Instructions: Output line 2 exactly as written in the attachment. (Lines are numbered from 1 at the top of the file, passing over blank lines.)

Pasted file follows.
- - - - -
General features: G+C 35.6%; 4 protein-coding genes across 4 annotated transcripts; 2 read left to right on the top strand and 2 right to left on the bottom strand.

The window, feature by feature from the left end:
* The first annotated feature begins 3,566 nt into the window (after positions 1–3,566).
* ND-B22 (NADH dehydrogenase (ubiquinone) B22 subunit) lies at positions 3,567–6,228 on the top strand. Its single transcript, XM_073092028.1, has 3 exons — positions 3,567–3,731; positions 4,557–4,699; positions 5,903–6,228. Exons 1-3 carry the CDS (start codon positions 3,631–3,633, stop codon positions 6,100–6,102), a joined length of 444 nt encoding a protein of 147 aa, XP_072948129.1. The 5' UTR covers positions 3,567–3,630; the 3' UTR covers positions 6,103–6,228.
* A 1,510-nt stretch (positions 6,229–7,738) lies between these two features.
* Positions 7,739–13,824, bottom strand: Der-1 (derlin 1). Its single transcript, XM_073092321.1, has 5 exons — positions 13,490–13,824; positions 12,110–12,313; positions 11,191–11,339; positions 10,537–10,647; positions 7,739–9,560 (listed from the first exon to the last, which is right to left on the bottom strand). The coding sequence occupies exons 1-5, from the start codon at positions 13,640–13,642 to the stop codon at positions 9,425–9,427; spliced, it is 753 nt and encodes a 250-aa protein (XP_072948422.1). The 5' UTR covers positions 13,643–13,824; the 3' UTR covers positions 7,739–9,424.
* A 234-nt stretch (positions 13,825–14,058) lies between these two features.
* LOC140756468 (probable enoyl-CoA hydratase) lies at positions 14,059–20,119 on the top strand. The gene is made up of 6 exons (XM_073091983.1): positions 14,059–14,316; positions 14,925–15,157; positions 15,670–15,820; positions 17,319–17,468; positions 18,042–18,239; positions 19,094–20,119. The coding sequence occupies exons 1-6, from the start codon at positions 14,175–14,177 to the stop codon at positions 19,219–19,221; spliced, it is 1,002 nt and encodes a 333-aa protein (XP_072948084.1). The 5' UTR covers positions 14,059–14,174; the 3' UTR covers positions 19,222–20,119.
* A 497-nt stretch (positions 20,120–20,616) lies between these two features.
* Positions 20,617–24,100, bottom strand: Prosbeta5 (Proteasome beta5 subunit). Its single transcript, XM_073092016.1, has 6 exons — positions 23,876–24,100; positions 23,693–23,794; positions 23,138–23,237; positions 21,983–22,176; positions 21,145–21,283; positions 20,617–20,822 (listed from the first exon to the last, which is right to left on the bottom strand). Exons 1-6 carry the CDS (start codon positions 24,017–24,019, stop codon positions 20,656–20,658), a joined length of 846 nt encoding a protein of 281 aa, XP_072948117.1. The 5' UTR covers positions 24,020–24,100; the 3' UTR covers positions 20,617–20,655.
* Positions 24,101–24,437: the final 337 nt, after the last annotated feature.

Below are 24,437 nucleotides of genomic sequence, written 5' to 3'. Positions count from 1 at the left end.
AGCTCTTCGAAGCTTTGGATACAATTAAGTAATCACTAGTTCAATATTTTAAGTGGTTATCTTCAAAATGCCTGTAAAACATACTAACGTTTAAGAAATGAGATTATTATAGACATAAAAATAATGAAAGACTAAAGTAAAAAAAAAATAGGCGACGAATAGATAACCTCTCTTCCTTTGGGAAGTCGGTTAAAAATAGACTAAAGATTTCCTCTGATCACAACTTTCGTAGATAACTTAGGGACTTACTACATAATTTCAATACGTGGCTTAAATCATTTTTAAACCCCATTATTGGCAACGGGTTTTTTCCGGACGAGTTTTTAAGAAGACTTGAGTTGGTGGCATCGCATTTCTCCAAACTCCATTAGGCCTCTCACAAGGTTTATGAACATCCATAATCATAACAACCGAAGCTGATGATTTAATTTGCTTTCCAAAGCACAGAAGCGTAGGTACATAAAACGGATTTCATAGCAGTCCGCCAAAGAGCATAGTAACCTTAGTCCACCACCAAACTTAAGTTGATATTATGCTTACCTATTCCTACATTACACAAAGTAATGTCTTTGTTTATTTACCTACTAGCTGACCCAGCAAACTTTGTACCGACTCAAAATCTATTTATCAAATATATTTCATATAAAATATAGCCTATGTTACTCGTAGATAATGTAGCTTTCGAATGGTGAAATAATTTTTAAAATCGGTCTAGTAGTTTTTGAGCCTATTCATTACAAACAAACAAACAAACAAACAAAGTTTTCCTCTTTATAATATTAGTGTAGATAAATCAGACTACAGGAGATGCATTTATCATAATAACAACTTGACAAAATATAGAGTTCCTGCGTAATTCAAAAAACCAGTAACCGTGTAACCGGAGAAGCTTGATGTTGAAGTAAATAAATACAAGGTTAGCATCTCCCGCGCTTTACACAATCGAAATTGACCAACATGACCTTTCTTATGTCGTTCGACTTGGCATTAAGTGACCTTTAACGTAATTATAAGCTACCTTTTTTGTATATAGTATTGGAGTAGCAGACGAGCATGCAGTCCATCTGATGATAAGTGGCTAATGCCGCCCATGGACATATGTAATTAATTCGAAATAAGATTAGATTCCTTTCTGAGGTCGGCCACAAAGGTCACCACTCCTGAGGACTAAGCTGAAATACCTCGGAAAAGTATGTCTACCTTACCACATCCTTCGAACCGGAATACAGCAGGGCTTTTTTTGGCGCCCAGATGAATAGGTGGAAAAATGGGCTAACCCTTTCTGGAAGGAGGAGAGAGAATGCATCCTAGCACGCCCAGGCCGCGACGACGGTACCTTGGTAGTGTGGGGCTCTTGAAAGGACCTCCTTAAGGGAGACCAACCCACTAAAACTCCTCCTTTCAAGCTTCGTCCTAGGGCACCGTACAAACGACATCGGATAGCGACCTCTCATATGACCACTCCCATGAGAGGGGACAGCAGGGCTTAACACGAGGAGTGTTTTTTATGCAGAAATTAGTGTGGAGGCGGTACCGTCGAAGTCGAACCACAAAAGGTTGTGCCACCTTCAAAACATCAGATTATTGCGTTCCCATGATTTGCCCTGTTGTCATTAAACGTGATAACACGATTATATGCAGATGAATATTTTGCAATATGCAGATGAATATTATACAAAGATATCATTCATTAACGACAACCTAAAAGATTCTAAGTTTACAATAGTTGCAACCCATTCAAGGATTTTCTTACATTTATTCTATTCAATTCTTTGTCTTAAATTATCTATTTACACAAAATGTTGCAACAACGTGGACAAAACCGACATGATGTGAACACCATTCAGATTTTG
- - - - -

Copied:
The window, feature by feature from the left end: